Bedfordshire has a unique take on this tradition with oranges, rather than eggs, being chased on Dunstable Downs. Oranges were pelted from the heights, with those chasing after them aiming to hold onto their fruit until the bottom. Some even went to the lengths of donning top hats to attract the attention, and the fruit, of the pelters. However, the shortage of oranges during the Second World War halted the tradition temporarily. Orange chasing was reborn after the war but increasing health and safety concerns and waning support from local businesses meant the custom could no longer be sustained. With the build-up of heavy scrubland on the Downs making the chase virtually impossible, the last revival attempt in 1985 looks unlikely to be repeated.

In addition to the chases, pace egg plays are a tradition that was rediscovered in the post-war revival of folklore. The plays have roots in Celtic, Syrian, and Egyptian cultures, and the word ‘pace’ itself is thought to be from the Latin ‘pasch’ (passion or Easter); typifying the melange of roots that contribute to ostensibly Christian traditions. As a battle between good and evil, with St George fighting the Slasher, the comical Toss Pot representing the Devil, and revival by a Quack doctor, the plays reflect the resurrection and older themes of new life. The pace eggs themselves, originally boiled in onion skins to give them a golden appearance, were given out at the end of the plays.

Maundy Money is another Easter tradition, with royalty distributing alms for the poor on Maundy Thursday (the day before Good Friday). This tradition of giving relief such as clothing and food to the poor dates to the thirteenth century; royalty would also wash the feet of the poor, following Jesus washing the feet of his disciples. Charles II started the custom of giving coins (a four, three, two, and penny pieces), and this became the dominant form of Maundy aid. With the coming of the eighteenth century, washing the feet of the poor disappeared, whilst gifts of food and clothes disappeared the following century. Today, those receiving Maundy Money are pensioners chosen for their services to Christian churches or the community. The number of pensioners receiving the Maundy money is determined by the age of the monarch, with one man and one woman for each year. This custom is unique in that it is the only award where the monarch travels to those receiving the money.

Finally, from chasing eggs and oranges we arrive at the tradition of Shrovetide football. This dates to the mob football played over fields and through rivers in the early middle ages. In Ashbourne, Derbyshire, their football match takes place over Shrove Tuesday and Ash Wednesday. The River Henmore divides the townspeople into two teams: the Up-Ards and the Down’Ards, coming from North and South of the river. The game is different in that the aim is to score an own goal; with each goal a millstone set three miles apart across the town. The scorer must stand in the river and tap the ball against the millstone three times to win. Far from whoever has possession of the ball, the scorer is elected en route and is typically an Ashbourne resident. This unique take on football has been given the Royal epithet since 1928, which was formally renewed in 2003.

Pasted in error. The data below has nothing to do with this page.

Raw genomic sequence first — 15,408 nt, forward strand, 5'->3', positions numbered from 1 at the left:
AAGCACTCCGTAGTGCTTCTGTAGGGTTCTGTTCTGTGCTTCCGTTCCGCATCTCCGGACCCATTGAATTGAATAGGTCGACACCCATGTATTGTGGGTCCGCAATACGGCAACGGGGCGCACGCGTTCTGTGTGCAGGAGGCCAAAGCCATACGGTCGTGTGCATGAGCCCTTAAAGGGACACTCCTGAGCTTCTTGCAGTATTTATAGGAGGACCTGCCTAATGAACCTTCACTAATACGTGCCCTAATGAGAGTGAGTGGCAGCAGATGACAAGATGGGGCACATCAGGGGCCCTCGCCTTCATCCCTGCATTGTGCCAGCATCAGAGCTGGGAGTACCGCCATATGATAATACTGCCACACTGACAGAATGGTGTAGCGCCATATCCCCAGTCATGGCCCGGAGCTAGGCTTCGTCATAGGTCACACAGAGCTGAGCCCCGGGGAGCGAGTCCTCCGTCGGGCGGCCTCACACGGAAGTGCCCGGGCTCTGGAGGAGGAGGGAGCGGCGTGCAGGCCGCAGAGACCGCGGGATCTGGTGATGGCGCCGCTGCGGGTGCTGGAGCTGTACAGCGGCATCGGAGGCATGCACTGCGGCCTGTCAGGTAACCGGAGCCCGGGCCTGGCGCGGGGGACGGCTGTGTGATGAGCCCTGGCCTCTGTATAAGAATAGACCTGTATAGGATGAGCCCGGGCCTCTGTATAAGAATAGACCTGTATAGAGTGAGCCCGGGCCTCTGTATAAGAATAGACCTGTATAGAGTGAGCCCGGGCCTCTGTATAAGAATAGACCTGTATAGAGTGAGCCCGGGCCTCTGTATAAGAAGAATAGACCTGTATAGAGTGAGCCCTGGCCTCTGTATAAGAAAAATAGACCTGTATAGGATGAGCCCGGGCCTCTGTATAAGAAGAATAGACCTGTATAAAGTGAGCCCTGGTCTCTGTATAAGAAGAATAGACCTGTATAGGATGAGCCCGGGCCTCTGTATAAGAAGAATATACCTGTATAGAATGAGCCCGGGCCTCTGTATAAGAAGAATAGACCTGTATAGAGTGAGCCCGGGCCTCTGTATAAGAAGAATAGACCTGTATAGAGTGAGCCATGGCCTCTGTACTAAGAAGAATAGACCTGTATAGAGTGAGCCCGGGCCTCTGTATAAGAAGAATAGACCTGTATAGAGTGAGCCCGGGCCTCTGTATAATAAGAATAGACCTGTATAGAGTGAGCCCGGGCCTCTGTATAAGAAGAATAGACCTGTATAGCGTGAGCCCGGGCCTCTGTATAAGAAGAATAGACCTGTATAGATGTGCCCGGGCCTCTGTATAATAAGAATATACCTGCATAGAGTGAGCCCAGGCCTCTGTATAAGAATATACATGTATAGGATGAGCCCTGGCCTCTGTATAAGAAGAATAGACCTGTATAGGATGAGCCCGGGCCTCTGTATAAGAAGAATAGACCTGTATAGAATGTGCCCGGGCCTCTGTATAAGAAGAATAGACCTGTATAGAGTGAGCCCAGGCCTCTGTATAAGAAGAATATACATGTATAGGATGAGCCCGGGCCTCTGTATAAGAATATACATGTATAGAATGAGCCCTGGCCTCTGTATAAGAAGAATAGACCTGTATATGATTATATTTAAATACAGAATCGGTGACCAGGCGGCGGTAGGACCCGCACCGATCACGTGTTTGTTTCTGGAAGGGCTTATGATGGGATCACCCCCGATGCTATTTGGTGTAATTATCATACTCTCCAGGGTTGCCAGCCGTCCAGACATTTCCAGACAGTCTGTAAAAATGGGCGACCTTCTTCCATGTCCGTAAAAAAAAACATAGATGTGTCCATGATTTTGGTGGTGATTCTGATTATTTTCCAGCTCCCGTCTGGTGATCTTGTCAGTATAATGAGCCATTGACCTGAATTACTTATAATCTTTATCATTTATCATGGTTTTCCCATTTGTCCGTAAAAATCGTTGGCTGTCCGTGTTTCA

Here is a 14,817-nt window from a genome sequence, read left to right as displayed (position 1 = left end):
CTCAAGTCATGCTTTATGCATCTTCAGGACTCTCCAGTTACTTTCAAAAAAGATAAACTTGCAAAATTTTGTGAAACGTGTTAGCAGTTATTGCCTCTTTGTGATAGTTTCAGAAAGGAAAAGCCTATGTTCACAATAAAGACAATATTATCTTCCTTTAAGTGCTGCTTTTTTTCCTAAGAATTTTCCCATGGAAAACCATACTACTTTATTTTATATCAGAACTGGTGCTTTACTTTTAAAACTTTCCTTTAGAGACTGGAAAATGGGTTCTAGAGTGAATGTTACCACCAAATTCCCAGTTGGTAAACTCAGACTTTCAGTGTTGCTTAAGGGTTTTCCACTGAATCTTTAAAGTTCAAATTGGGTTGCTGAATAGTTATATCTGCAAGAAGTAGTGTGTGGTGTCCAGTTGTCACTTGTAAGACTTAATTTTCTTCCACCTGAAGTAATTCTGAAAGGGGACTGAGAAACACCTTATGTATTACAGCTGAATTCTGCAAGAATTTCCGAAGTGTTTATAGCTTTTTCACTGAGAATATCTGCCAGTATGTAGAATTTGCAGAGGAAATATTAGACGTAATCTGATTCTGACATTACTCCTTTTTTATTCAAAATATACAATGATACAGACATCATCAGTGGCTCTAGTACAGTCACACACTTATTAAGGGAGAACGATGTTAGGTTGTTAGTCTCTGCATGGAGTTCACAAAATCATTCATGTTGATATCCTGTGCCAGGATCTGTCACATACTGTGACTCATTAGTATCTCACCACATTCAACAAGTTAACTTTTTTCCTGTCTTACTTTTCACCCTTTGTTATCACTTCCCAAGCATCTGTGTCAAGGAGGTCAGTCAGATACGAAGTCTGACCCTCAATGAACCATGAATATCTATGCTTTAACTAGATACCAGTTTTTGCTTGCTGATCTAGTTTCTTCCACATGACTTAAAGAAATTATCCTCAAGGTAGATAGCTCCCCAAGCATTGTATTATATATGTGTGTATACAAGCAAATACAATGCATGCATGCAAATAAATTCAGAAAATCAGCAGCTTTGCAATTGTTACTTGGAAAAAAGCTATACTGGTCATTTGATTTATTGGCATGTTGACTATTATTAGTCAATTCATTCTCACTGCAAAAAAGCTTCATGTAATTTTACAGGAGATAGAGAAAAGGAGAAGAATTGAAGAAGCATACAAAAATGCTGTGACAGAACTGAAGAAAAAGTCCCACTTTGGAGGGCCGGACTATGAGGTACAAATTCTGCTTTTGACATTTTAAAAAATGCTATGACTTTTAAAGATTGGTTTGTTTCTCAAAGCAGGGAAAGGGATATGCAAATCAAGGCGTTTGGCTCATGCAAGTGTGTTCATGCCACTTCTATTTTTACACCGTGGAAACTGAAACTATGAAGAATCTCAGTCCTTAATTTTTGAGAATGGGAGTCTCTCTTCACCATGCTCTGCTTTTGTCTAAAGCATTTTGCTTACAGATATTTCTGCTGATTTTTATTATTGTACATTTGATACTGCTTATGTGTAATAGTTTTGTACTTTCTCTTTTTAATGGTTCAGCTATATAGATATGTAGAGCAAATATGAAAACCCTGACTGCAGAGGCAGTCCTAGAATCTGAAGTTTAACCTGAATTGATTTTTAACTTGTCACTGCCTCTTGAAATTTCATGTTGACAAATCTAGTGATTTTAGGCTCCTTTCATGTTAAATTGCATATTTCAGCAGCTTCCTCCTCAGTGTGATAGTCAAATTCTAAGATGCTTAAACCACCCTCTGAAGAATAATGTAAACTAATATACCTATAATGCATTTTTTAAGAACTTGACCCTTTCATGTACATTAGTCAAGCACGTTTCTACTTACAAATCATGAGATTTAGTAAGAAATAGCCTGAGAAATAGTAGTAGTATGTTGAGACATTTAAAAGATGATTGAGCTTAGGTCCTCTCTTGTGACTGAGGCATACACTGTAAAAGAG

Looking into some of our more obscure Easter customs shows that the way we mark Easter incorporates our Pagan and Christian traditions, as well as the variety of community activities across the whole of the United Kingdom.

Written by Daniel Bowles, Museum Volunteer

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Learning Resource: Meals inspired by our Buildings

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Iron Age Meal

Here at COAM we have buildings from all different time periods. From our reconstructed Iron Age Roundhouse to our 1940s Prefab. Each building represents how people lived their everyday lives in that period and all of our buildings that housed people have some form of a kitchen or place to cook food. This week, we thought we’d give you a taste of what families who lived in our buildings might have eaten. In this resource there are two recipes, one inspired by our Iron Age Roundhouse and one inspired by our Leagrave Cottages. We hope you enjoy having a go at making these recipes!

Download the Meals inspired by our Buildings Learning Resource

Leagrave Soup

Next time: On each Tuesday of the Buckinghamshire Easter Holidays (6th and 13th April 2021) we will be publishing our final resources of this home learning series. Both resource packs will include a few different spring and Easter inspired crafts for you to do at home. Check back next week to find out more!

View more Learning Resources

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Learning Resource: Signs of Spring

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Spring is definitely arriving on our site and around our local areas and there are plenty of ways to spot this! As the weather improves and we slowly ease out of lockdown, spending some time outside is great for your mental and physical health but remember to stay safe and follow the Government guidelines. Follow this guide and over the next few weeks, when you go out for a springtime walk, keep an eye out for some of the plants and shrubs listed. What can you spot?

View our Signs of Spring learning resource

Children may be back in classrooms however we will continue to release fun resources and activities for all the family to get involved in and enjoy together every Tuesday until the end of the Easter Holidays. Brought to you by the Learning team behind our popular ‘Terrific Tuesday’ events, these resources will be a perfect way to learn new information about the natural world around us, develop new skills and stay connected to the Museum until we reopen in late March.